Email Example 2: Being Too Vague

Here’s another of my favourite examples. I will contact you later. What does that mean?

Here are some of the possibilities for:  I will contact you later.

What is contact?

What is later?

Phone your office
Phone your mobile phone
Instant Message
BlackBerry PIN
MAC FaceTime or Skype
Come by your office
Facebook message
Within the hour
When I’m out of my meeting
This afternoon
On my drive home
Within the week
When I have an answer
When ‘X’ gets back to me

We need to give the people we communicate with some help. They don’t live inside our head.

Much of this seems to be commonsense; natural even because it’s what many of us learned when we were young. However, in the hustle and bustle of our daily lives many of these truths have been set aside and we’ve become unaware of our abrupt, abbreviated 140 characters or less impact as we move through our day.

It’s time to slow down – to control the ‘Busy Beast‘. It’s time to become more efficient by no longer wasting our efforts and time and the efforts and time of the people around us.

Most of the time an extra 20 seconds will may go a long way to communicating effectively (the first time), and to building meaningful relationships.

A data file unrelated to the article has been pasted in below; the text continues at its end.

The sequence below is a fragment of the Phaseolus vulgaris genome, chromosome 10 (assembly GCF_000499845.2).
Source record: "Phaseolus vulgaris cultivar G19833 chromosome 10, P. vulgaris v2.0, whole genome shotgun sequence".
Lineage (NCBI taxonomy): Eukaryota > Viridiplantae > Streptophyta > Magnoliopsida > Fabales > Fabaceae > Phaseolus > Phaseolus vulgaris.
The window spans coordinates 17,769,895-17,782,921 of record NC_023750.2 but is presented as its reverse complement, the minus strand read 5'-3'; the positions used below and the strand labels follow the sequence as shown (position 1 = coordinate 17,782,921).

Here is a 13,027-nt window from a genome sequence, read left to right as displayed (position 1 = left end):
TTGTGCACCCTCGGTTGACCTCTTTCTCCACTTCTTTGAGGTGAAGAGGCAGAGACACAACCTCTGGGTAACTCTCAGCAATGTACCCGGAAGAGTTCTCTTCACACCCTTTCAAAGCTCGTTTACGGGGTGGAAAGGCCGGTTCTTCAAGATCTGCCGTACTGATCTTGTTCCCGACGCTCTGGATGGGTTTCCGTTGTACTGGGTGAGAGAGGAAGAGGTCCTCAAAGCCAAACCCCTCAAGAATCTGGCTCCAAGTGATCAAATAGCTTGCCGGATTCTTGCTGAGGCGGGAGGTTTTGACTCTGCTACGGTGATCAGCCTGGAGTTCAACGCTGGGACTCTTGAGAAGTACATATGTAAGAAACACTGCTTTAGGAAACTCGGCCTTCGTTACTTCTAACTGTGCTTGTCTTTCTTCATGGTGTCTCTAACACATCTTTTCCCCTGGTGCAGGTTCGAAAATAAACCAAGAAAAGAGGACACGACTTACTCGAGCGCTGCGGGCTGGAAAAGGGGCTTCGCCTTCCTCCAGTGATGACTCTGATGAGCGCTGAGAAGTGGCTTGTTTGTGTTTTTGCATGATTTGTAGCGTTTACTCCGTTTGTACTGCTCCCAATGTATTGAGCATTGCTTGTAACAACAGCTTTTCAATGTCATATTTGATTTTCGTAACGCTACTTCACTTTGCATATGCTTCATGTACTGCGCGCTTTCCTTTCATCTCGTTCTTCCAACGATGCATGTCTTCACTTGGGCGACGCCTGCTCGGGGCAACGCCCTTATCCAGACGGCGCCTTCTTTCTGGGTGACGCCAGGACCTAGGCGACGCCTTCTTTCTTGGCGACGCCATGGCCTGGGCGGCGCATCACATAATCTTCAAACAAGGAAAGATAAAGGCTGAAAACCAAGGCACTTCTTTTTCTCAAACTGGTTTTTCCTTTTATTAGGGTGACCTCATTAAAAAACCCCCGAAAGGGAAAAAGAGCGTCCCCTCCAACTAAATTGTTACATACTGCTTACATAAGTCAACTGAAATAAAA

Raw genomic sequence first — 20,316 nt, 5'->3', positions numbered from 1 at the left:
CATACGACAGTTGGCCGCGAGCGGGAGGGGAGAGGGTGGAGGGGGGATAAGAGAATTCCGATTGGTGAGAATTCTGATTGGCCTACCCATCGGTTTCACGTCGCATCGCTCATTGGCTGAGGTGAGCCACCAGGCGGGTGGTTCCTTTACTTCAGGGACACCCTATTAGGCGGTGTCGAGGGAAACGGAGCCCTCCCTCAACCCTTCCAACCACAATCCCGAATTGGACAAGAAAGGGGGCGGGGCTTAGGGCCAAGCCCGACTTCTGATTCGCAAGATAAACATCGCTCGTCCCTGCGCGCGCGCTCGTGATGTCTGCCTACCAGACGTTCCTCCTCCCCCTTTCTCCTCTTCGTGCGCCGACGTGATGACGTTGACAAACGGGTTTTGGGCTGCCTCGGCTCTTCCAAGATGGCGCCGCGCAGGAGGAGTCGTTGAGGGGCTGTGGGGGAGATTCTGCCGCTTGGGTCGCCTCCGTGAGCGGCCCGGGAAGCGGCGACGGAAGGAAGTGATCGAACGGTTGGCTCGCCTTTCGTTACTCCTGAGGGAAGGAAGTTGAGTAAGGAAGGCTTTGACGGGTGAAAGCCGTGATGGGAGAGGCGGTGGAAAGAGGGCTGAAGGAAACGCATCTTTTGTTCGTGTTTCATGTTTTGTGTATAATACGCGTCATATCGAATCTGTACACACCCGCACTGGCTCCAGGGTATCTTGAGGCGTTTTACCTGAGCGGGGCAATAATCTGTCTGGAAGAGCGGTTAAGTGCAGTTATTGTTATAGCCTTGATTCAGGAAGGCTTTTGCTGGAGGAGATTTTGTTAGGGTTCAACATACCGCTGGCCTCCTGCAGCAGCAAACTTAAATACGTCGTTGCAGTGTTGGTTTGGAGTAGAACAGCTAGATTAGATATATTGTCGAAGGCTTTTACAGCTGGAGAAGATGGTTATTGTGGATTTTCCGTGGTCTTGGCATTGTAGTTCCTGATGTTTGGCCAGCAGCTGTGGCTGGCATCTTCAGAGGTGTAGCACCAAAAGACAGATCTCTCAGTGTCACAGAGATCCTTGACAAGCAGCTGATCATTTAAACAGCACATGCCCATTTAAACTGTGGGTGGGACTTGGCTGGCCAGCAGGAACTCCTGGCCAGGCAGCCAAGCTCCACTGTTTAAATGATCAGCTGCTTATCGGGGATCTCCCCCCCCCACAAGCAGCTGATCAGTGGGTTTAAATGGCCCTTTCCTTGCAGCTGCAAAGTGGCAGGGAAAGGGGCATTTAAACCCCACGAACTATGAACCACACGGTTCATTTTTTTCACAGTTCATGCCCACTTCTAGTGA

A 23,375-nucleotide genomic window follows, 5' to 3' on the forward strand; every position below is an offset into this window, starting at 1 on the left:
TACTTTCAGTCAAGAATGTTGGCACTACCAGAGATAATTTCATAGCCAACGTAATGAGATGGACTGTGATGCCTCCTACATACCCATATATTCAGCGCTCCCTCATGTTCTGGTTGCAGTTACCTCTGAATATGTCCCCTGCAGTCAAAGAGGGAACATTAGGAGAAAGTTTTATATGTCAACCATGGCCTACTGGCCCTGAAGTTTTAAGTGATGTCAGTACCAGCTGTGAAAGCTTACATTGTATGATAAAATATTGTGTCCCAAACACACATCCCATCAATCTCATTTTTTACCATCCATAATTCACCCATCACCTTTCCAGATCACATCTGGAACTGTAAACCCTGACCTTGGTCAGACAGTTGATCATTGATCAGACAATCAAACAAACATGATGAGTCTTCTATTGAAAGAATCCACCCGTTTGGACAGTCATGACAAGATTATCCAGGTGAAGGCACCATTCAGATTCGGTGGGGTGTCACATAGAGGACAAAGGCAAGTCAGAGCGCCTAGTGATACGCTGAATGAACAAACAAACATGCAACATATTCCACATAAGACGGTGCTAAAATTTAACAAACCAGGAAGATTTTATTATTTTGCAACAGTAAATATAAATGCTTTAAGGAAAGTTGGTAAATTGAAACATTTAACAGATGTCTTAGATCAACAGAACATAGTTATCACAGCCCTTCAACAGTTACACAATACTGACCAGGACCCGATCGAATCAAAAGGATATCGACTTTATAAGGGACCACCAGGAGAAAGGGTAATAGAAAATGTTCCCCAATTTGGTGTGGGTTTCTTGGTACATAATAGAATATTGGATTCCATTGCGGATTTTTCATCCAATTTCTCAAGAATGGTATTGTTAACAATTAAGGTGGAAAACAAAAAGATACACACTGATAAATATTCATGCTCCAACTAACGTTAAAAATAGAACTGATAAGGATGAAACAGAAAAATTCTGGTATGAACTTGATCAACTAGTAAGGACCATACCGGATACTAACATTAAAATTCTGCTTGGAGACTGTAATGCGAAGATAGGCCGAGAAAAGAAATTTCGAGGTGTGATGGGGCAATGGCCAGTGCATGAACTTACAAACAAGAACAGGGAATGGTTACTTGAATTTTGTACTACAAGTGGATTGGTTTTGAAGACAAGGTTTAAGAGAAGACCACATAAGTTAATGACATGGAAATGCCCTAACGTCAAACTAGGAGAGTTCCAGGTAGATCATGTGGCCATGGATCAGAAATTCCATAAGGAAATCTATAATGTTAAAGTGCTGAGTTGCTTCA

Kind thoughtful words do matter.

Imagine work being easier. Imagine work being more productive.

Happy communicating.

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Bruce Mayhew Consulting facilitates courses including Email Etiquette, Managing Difficult Conversations, Multigenerational Training, Time Management and Mindfulness.

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I’d enjoy reading your comments on this post.

About Bruce Mayhew
Bruce Mayhew is a Leadership Coach, Keynote Speaker and Corporate Trainer who builds strong client and co-worker relationships that give clients a competitive advantage. Our training and development programs include: ■Generational Differences ■Effective Business Email Writing ■Email Etiquette ■Phone Etiquette ■Behaviour Event Interviewing (BEI) ■Mindfulness ■Using Linkedin to Build Client Relationships ■Objective Setting Made Easy

4 Responses to Words Matter: Two Easy Writing Tips For 2012

  1. We often communicate back to people the way they communicate to us. No excuse for being unclear of vague.

    • Bruce Mayhew says:

      Thank you for your comment Rick.

      You are very right. No matter what comes to us… we are always responsible for what we send out. Our personal and professional reputation depends on it.


  2. Bryce Winter says:

    I appreciate the level of detail and contextual reference.
    Great specifics!
    This is a genuinely useful reference article.
    Thanks Bruce.

    • Bruce Mayhew says:

      Hey Bryce,
      Thanks for the feedback. I’m glad you find the detail & context helpful. I find messages & points are clarified when supported by examples.
      Please share with your network as you wish.

I’ll enjoy reading your thoughts and your experiences.